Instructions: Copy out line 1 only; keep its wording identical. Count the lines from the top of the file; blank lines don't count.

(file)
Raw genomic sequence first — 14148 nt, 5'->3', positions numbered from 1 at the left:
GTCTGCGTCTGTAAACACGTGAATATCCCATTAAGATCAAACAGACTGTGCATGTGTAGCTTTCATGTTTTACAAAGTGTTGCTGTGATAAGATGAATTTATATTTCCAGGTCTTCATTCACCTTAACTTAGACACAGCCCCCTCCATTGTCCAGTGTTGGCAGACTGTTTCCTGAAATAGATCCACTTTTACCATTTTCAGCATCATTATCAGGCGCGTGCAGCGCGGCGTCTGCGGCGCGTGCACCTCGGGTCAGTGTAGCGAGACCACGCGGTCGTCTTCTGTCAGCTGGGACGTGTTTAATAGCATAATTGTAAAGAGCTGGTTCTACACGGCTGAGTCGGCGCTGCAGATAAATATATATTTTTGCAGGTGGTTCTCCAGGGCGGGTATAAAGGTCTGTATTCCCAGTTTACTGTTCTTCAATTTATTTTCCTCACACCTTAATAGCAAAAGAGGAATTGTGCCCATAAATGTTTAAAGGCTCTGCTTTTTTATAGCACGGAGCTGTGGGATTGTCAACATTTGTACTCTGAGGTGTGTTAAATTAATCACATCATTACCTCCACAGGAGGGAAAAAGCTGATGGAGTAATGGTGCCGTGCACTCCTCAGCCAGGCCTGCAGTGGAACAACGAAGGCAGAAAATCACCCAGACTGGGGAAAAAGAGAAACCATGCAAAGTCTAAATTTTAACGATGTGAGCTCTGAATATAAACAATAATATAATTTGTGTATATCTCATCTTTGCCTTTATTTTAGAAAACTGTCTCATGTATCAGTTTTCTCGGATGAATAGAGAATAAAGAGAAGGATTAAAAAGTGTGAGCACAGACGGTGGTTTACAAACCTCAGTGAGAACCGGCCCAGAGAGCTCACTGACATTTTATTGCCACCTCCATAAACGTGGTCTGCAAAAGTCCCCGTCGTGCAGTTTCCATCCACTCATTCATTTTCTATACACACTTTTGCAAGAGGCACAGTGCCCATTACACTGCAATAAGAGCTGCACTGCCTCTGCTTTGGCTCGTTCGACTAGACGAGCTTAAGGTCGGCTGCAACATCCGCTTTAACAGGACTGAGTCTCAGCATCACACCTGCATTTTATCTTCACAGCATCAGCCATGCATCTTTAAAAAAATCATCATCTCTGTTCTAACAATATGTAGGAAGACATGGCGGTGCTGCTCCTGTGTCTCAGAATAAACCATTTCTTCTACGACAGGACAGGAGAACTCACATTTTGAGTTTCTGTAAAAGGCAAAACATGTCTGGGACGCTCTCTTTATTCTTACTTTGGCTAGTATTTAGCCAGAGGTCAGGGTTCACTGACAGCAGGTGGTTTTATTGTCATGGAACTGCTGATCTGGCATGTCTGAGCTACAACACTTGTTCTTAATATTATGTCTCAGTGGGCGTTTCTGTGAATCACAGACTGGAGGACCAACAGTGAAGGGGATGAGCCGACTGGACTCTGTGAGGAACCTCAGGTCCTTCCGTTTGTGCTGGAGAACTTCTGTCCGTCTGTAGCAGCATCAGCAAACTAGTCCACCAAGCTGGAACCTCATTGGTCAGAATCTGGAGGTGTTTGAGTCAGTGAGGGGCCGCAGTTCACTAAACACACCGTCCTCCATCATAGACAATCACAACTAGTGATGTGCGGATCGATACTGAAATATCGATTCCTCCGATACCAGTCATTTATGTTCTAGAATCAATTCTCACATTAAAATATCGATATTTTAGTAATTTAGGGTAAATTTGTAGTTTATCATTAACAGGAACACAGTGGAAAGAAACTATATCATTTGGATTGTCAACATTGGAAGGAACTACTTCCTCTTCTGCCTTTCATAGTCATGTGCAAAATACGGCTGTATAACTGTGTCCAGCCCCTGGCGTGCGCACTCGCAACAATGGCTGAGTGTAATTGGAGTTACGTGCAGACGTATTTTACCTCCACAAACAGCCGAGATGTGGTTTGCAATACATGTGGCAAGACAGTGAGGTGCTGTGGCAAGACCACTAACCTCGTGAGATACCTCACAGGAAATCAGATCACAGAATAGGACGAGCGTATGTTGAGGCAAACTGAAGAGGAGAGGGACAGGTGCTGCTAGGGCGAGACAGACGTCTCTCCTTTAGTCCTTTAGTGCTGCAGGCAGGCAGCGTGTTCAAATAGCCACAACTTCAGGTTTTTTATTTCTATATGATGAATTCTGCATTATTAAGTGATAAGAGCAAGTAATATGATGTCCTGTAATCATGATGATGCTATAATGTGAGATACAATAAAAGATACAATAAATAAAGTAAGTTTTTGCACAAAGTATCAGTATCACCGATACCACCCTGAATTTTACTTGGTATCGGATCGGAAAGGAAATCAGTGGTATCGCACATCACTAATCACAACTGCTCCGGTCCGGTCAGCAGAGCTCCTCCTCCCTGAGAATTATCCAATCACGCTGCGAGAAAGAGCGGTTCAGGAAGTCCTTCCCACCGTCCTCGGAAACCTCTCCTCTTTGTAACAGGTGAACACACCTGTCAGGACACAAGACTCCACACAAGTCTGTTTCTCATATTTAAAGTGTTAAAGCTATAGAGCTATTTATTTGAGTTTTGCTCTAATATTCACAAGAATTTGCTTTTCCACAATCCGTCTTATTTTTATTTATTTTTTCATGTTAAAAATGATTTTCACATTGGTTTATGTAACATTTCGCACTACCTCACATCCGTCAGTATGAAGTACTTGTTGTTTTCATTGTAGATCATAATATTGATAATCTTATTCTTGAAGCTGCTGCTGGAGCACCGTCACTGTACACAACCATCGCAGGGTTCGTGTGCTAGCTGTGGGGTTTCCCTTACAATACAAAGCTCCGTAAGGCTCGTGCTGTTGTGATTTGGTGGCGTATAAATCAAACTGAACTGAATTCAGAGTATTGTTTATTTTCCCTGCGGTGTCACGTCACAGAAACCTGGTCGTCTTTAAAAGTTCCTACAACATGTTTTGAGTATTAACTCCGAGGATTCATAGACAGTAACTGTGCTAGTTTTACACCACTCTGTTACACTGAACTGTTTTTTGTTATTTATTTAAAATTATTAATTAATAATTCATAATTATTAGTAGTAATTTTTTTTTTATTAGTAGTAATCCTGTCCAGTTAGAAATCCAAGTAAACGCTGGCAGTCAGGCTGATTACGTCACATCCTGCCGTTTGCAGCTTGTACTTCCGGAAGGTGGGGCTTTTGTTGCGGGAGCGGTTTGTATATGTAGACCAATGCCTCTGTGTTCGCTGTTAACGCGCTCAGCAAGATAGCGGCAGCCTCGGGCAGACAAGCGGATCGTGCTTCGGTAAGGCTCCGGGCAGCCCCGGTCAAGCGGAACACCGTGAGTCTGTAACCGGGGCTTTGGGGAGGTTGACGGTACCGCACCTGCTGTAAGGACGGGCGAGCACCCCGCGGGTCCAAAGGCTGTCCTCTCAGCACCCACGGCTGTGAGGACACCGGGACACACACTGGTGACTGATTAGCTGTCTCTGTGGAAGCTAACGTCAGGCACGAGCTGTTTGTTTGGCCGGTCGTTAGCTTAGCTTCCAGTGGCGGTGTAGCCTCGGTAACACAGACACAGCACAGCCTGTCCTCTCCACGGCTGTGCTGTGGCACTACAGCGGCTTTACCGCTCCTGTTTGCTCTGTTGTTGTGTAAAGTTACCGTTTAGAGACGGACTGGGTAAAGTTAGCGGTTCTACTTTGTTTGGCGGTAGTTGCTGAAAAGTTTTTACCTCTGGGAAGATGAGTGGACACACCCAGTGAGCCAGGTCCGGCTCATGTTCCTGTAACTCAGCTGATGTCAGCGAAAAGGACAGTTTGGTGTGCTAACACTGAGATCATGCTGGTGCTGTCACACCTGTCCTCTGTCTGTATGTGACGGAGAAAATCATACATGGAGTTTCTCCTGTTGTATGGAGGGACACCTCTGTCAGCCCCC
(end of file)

Raw genomic sequence first — 14148 nt, 5'->3', positions numbered from 1 at the left: